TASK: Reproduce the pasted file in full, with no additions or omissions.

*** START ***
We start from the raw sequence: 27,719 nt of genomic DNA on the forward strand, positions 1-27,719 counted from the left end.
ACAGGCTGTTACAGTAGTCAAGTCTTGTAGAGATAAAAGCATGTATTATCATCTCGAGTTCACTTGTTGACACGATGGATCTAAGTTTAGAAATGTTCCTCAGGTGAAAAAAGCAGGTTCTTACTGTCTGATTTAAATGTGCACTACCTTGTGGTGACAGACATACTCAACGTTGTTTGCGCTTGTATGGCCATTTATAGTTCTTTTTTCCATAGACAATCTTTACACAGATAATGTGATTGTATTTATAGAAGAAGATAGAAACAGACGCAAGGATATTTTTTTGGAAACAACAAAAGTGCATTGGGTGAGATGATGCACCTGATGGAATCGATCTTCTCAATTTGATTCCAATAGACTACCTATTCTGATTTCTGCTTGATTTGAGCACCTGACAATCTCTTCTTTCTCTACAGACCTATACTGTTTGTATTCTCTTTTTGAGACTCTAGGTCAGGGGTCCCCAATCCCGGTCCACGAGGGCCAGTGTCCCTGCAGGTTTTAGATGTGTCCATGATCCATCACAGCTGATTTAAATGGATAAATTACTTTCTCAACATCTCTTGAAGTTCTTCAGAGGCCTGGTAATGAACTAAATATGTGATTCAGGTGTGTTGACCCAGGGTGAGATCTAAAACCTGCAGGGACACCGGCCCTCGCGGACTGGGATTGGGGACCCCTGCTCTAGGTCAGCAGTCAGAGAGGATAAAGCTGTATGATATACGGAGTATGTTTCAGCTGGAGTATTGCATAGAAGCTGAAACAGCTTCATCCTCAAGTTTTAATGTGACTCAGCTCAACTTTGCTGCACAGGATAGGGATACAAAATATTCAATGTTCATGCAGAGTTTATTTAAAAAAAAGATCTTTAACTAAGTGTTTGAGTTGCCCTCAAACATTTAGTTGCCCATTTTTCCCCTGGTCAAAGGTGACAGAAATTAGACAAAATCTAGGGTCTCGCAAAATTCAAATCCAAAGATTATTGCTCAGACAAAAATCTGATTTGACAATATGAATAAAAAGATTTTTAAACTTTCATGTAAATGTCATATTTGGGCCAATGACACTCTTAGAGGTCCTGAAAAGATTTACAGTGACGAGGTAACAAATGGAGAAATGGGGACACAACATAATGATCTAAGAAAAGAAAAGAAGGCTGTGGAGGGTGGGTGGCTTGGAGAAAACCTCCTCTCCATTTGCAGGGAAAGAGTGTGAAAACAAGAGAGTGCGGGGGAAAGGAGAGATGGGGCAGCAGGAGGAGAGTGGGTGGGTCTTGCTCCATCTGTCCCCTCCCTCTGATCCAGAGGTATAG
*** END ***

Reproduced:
We start from the raw sequence: 27,719 nt of genomic DNA on the forward strand, positions 1-27,719 counted from the left end.
ACAGGCTGTTACAGTAGTCAAGTCTTGTAGAGATAAAAGCATGTATTATCATCTCGAGTTCACTTGTTGACACGATGGATCTAAGTTTAGAAATGTTCCTCAGGTGAAAAAAGCAGGTTCTTACTGTCTGATTTAAATGTGCACTACCTTGTGGTGACAGACATACTCAACGTTGTTTGCGCTTGTATGGCCATTTATAGTTCTTTTTTCCATAGACAATCTTTACACAGATAATGTGATTGTATTTATAGAAGAAGATAGAAACAGACGCAAGGATATTTTTTTGGAAACAACAAAAGTGCATTGGGTGAGATGATGCACCTGATGGAATCGATCTTCTCAATTTGATTCCAATAGACTACCTATTCTGATTTCTGCTTGATTTGAGCACCTGACAATCTCTTCTTTCTCTACAGACCTATACTGTTTGTATTCTCTTTTTGAGACTCTAGGTCAGGGGTCCCCAATCCCGGTCCACGAGGGCCAGTGTCCCTGCAGGTTTTAGATGTGTCCATGATCCATCACAGCTGATTTAAATGGATAAATTACTTTCTCAACATCTCTTGAAGTTCTTCAGAGGCCTGGTAATGAACTAAATATGTGATTCAGGTGTGTTGACCCAGGGTGAGATCTAAAACCTGCAGGGACACCGGCCCTCGCGGACTGGGATTGGGGACCCCTGCTCTAGGTCAGCAGTCAGAGAGGATAAAGCTGTATGATATACGGAGTATGTTTCAGCTGGAGTATTGCATAGAAGCTGAAACAGCTTCATCCTCAAGTTTTAATGTGACTCAGCTCAACTTTGCTGCACAGGATAGGGATACAAAATATTCAATGTTCATGCAGAGTTTATTTAAAAAAAAGATCTTTAACTAAGTGTTTGAGTTGCCCTCAAACATTTAGTTGCCCATTTTTCCCCTGGTCAAAGGTGACAGAAATTAGACAAAATCTAGGGTCTCGCAAAATTCAAATCCAAAGATTATTGCTCAGACAAAAATCTGATTTGACAATATGAATAAAAAGATTTTTAAACTTTCATGTAAATGTCATATTTGGGCCAATGACACTCTTAGAGGTCCTGAAAAGATTTACAGTGACGAGGTAACAAATGGAGAAATGGGGACACAACATAATGATCTAAGAAAAGAAAAGAAGGCTGTGGAGGGTGGGTGGCTTGGAGAAAACCTCCTCTCCATTTGCAGGGAAAGAGTGTGAAAACAAGAGAGTGCGGGGGAAAGGAGAGATGGGGCAGCAGGAGGAGAGTGGGTGGGTCTTGCTCCATCTGTCCCCTCCCTCTGATCCAGAGGTATAG